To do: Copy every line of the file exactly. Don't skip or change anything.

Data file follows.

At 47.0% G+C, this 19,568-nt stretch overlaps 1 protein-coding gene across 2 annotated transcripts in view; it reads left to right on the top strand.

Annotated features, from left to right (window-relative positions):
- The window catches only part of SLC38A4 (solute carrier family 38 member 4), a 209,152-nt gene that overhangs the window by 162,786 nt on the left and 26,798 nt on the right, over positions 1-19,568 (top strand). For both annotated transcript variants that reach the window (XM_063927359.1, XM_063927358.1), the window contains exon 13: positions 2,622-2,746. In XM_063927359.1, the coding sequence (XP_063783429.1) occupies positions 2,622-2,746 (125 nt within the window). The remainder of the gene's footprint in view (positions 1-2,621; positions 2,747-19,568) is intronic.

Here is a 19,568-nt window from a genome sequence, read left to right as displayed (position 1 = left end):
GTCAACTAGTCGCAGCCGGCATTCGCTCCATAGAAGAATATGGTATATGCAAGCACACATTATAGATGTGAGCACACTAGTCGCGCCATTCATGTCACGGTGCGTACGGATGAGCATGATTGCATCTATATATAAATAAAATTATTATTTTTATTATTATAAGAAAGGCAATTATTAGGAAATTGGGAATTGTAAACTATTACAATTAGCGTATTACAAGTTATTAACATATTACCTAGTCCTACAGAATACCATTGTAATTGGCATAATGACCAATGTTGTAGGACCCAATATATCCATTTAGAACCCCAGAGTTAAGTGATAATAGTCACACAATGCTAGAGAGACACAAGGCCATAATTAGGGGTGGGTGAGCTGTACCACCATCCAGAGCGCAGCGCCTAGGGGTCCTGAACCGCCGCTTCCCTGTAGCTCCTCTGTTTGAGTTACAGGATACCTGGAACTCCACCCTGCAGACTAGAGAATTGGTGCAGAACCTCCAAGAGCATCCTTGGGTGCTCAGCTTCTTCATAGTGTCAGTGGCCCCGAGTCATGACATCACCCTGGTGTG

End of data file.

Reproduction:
At 47.0% G+C, this 19,568-nt stretch overlaps 1 protein-coding gene across 2 annotated transcripts in view; it reads left to right on the top strand.

Annotated features, from left to right (window-relative positions):
- The window catches only part of SLC38A4 (solute carrier family 38 member 4), a 209,152-nt gene that overhangs the window by 162,786 nt on the left and 26,798 nt on the right, over positions 1-19,568 (top strand). For both annotated transcript variants that reach the window (XM_063927359.1, XM_063927358.1), the window contains exon 13: positions 2,622-2,746. In XM_063927359.1, the coding sequence (XP_063783429.1) occupies positions 2,622-2,746 (125 nt within the window). The remainder of the gene's footprint in view (positions 1-2,621; positions 2,747-19,568) is intronic.

Here is a 19,568-nt window from a genome sequence, read left to right as displayed (position 1 = left end):
GTCAACTAGTCGCAGCCGGCATTCGCTCCATAGAAGAATATGGTATATGCAAGCACACATTATAGATGTGAGCACACTAGTCGCGCCATTCATGTCACGGTGCGTACGGATGAGCATGATTGCATCTATATATAAATAAAATTATTATTTTTATTATTATAAGAAAGGCAATTATTAGGAAATTGGGAATTGTAAACTATTACAATTAGCGTATTACAAGTTATTAACATATTACCTAGTCCTACAGAATACCATTGTAATTGGCATAATGACCAATGTTGTAGGACCCAATATATCCATTTAGAACCCCAGAGTTAAGTGATAATAGTCACACAATGCTAGAGAGACACAAGGCCATAATTAGGGGTGGGTGAGCTGTACCACCATCCAGAGCGCAGCGCCTAGGGGTCCTGAACCGCCGCTTCCCTGTAGCTCCTCTGTTTGAGTTACAGGATACCTGGAACTCCACCCTGCAGACTAGAGAATTGGTGCAGAACCTCCAAGAGCATCCTTGGGTGCTCAGCTTCTTCATAGTGTCAGTGGCCCCGAGTCATGACATCACCCTGGTGTG